Peak oil hardly a few years, public recognition not at all.
    Yet, it's two sides of the same coin.

    Would it make any difference in public understanding of the problem if somebody, somehow, came up with a theory/ explanation that clearly shows the interdependence of the two sides of this same coin?
    And then, would we act different?
    In theory (for me) in this interconnected/ fast information world, it should be possible to ride down the dwindling resources ride, without overall and utter disaster. Of course this would need entirely different economy and understanding (And intelligent and empathic people).

  4. Nice summary, to what extend is peak oil being adressed (or simply talked about) in Italy main stream media ? Discussed in the assembly ?

    In France, still very rare to have it adressed "as such" (but happened a couple of times), even if it can be through different terms such as "need to get out of the oil age", stuff like that, but this morning very directly adressed by Rocard (ex minister under Mitterrand in particular), with also mentioning it will most probably lead to a major recession, at 4mn below (for those who understand french) :

  5. Good question, Bernhard, I'll try to make a post with my interpretation. Thanks for the suggestion!

  6. Well, peak oil was most in the background; It was not discuted directly. I think there is this general feeling that peak oil is a thing of the past. At least, that's the case in ASPO-Italy; but I think also in other countries and associations. The time when we were trying to alert people about peak oil arriving is past; it has arrived. We failed utterly, but at least we tried. Now, the interest is in the consequences - which, so far, seem to be worse than anything we had imagined.

    Discussions about peak oil in Italy? Total zero in the mainstream media. Italy will never know what hit her.

  7. Ugo, not sure about the position "let's forget about peak oil, we failed and it's behind us", not that I think it's that important to scrutinize the production curves and say it was 2006 or 2008, no not yet for all liquids, maybe already for all liquids, for sure done per capita, etc, but more that we are only at the very beginning of it, and things will be tremendously different when the story will be -3% or -5% per year. And more importantly, meanwhile in the US for instance, the car segment still with the biggest growth is the mid size SUV with something like 16mpg city 24 highway.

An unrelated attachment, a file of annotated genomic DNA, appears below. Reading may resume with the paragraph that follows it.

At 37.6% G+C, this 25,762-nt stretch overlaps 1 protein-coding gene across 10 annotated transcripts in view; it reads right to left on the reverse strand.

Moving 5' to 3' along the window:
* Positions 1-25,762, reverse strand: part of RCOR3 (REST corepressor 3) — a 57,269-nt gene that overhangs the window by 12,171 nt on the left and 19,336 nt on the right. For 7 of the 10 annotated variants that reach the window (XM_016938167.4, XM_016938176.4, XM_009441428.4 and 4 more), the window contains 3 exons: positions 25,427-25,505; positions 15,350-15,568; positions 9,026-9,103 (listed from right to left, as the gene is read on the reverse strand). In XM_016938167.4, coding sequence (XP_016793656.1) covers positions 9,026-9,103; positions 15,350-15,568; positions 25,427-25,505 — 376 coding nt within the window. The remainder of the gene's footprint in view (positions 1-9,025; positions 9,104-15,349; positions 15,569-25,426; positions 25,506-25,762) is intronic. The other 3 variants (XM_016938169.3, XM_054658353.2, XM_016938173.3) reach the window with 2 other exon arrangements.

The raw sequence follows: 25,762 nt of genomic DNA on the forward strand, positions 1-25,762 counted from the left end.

The PO concept is much simpler than the AGW concept to understand, even if the message is in fact much tougher to convey, and we are also paying the tremendous deficit in communication between PO/ressource depletion and CO2/climate messages (and I'm not an AGW skeptic at all), but still think the PO message should be "hammered", that current crisis is primarily PO crisis even if we aren't even able to label it that way, prefering the labels "financial crisis", "subprime", "greek debt", "overall debt", etc
    After the first oil shocks the reactions were still more or less rational, like setting up the high volume based taxes on transport fuel in Europe for instance.
    Today we have the "mother of all oil shocks" and we almost don't talk about it (except for people tired of having talked about it for years), However rational policies would still need to be increasing volume taxes on fuel (with the intent to accelerate products and way of life changes more than states budget incomes), with strong redistribution in parallel, the "challenge" or solutions if any are still in the ability to change the "technical infrastructure"(in a very general sense), and not in any financial tricks ...

  8. Yves, thank you. Very strong arguments indeed. Somehow the public has to be woken up - now.

  9. Yes, Yves, you are right on all counts. The fact is, however, that I am saddened by seeing how difficult is to pass even very, very simple concepts with the public. Come on, depletion is obvious: there is some of the stuff underground, then we start taking it out, at some moment we run out of it. And yet it is still politically unacceptable even to mention that.

    To tell it very honestly, after eight years of work, I am really fed up. So much work for nothing. As we say here in Italy, "if you wash the head of the donkey, you are wasting a lot of soap".

    So, I am more and more interested not so much in the facts of peak oil or climate change, but in the problem of communication. It is a fascinating subject where I am learning a lot about the way the human mind works. Not that learning about that will change things, but it is always good to learn new things.

  10. For those of you who understand Italian, the proverb I cited reads, "A lavar la testa all'asino, si perde il ranno e il sapone"


  11. Nice proverb Ugo, and really fitting ! (cannot think of an equivalent in French)

    The strange thing with this PO concept, is that somehow it is so simple that sometimes explaining it you feel like insulting people, or somekind of Cassandra syndrome I guess ..

  12. Wow, just looked rapidly the summaries of world energy outlook 2011, worse than last year, almost everything regarding demand and its growth to 2035 (even growing cars per 1000 inhabitants in the US), almost nothing supply side, except slide 5 below :



Ugo Bardi is a member of the Club of Rome, faculty member of the University of Florence, and the author of "Extracted" (Chelsea Green 2014), "The Seneca Effect" (Springer 2017), and Before the Collapse (Springer 2019)